Most workers expect to rely upon diverse sources of income in retirement. Some of these, like 401(k)s, IRAs, and Social Security are pretty common and well-known, but as concerns about retirement funding continue to grow, we find people seeking more unorthodox ways to cover their bills.

Some of these strategies are sound, but there's one alarming trend that only seems to be growing over time.

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Who gets the bill?

While most workers plan to rely upon retirement savings, Social Security, a pension, or even a job, nearly one in four workers expects support from family members to be a source of income in retirement, according to a recent Anytime Estimate survey. This attitude is more common among younger generations. Just 14% of baby boomers say they plan to rely upon family for support, compared to 23% of millennials and 29% of generation Z.

It would be nice if we could count on assistance from others in retirement, but it's dangerous to build this assumption into your retirement plan. There's no guarantee that any of your family will have the money or desire to support you financially in retirement. Even if they attempt to help, they may not be able to provide as much financial support as you need. 

Plus, expecting others to support you in retirement can place a huge financial burden on them. They'll have to divert their limited financial resources away from their personal goals and retirement savings to help you pay your bills. This can set up a vicious cycle in which each generation becomes dependent on the next for retirement assistance.

A proactive savings approach is best

Consider support from family members or friends as a measure of last resort. Do your best to prioritize your personal savings right now. If you have access to a workplace retirement plan, you can have money automatically withheld from each paycheck so you don't have to remember to make the contributions yourself. You could also open an IRA and invest money there.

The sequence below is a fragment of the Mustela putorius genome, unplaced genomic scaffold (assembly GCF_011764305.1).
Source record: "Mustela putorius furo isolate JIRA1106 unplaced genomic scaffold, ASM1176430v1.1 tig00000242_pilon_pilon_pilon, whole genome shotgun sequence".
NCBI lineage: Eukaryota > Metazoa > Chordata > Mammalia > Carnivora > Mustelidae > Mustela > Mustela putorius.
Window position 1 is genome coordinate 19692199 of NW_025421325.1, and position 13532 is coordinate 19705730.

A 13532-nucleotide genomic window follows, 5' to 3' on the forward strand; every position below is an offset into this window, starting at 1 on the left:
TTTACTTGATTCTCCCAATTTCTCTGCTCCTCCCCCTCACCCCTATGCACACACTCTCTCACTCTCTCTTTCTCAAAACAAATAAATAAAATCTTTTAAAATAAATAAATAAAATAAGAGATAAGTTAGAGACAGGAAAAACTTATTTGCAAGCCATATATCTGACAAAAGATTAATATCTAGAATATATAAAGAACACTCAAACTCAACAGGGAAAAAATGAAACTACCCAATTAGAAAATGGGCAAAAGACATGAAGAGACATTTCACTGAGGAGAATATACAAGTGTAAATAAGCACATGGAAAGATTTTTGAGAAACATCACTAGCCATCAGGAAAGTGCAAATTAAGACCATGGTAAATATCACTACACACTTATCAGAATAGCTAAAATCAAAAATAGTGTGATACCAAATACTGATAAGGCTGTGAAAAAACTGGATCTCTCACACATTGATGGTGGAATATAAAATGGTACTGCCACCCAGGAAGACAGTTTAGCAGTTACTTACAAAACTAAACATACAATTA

If you fear that's not going to be enough, consider other options like working part-time in retirement or delaying your retirement date. This can help ease the strain on your personal savings without making you dependent upon anyone else. 

Those who find themselves without enough money in retirement  should look into government assistance programs before asking friends or family for support. The federal government offers monthly supplemental security income (SSI) checks to blind, disabled, and low-income seniors. Your state or local government may also offer programs to help with your basic living costs.

Homeowners might also consider tapping into some of the equity in their home via a reverse mortgage. This is only available to homeowners aged 62 or older with substantial equity in their home. It essentially enables you to borrow against the equity in your home without making any loan payments during your lifetime. But when you die or permanently move out of your home, the balance of the loan comes due.

Having several sources of retirement income is a smart move, but you want those sources to be under your control as much as possible. Planning on other people's support is dangerous and could lull you into a false sense of security about how much you need to save on your own. Instead, take some time to review your retirement plan and come up with some alternate strategies for how you might make ends meet.